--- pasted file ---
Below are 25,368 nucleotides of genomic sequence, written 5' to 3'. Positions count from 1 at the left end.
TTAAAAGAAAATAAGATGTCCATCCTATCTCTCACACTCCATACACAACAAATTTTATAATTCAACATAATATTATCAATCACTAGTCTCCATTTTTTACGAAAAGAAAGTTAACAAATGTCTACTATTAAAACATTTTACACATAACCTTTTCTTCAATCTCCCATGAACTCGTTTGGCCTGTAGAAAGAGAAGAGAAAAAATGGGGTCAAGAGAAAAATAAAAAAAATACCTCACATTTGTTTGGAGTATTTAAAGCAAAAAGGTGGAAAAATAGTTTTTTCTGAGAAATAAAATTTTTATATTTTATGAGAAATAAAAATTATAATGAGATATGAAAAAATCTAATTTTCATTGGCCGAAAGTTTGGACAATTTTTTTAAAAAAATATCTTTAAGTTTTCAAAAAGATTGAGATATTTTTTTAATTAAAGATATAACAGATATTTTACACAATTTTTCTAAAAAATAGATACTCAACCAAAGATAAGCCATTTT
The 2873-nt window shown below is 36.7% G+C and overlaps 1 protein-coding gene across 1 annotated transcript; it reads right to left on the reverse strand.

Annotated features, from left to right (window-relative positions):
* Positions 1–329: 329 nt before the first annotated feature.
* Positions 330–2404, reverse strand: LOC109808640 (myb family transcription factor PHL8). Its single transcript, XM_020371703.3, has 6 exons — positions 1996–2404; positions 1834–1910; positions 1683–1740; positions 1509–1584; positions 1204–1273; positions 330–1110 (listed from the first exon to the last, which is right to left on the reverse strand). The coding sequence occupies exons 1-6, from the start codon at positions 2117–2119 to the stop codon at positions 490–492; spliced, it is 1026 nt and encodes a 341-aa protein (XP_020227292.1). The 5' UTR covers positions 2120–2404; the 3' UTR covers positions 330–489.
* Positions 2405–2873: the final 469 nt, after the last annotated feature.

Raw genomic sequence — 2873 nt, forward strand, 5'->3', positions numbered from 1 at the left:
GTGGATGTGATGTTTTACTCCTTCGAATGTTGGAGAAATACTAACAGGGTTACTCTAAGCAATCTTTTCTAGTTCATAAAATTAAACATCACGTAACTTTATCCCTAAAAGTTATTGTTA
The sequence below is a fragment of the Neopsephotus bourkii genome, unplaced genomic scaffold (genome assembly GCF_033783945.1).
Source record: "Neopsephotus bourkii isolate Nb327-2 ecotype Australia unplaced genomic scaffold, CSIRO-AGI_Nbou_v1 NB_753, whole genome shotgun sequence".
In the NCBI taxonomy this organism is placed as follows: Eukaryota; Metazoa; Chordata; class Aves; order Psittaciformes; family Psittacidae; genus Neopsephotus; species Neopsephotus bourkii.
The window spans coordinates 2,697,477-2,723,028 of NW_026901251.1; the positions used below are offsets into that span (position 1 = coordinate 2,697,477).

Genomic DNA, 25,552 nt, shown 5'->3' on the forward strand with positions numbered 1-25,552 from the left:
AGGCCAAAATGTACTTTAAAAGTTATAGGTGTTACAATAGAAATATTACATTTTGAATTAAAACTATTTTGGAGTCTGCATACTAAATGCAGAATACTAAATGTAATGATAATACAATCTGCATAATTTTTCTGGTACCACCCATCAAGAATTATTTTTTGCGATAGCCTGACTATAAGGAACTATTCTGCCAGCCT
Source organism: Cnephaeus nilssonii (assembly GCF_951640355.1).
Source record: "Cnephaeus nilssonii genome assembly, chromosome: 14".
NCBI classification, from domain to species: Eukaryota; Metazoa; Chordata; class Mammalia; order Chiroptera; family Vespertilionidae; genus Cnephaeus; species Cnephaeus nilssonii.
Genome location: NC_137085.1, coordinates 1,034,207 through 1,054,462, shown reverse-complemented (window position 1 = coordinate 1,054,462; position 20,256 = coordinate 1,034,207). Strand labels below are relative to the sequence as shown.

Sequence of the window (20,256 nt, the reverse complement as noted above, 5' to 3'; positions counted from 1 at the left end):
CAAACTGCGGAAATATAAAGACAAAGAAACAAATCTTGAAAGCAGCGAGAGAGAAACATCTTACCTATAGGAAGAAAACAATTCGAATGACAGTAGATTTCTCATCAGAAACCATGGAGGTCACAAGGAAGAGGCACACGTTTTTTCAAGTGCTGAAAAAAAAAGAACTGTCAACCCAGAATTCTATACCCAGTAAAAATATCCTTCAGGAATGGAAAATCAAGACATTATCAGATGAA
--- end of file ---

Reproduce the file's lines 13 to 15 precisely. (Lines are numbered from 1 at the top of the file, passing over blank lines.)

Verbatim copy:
The window spans coordinates 2,697,477-2,723,028 of NW_026901251.1; the positions used below are offsets into that span (position 1 = coordinate 2,697,477).

Genomic DNA, 25,552 nt, shown 5'->3' on the forward strand with positions numbered 1-25,552 from the left:
AGGCCAAAATGTACTTTAAAAGTTATAGGTGTTACAATAGAAATATTACATTTTGAATTAAAACTATTTTGGAGTCTGCATACTAAATGCAGAATACTAAATGTAATGATAATACAATCTGCATAATTTTTCTGGTACCACCCATCAAGAATTATTTTTTGCGATAGCCTGACTATAAGGAACTATTCTGCCAGCCT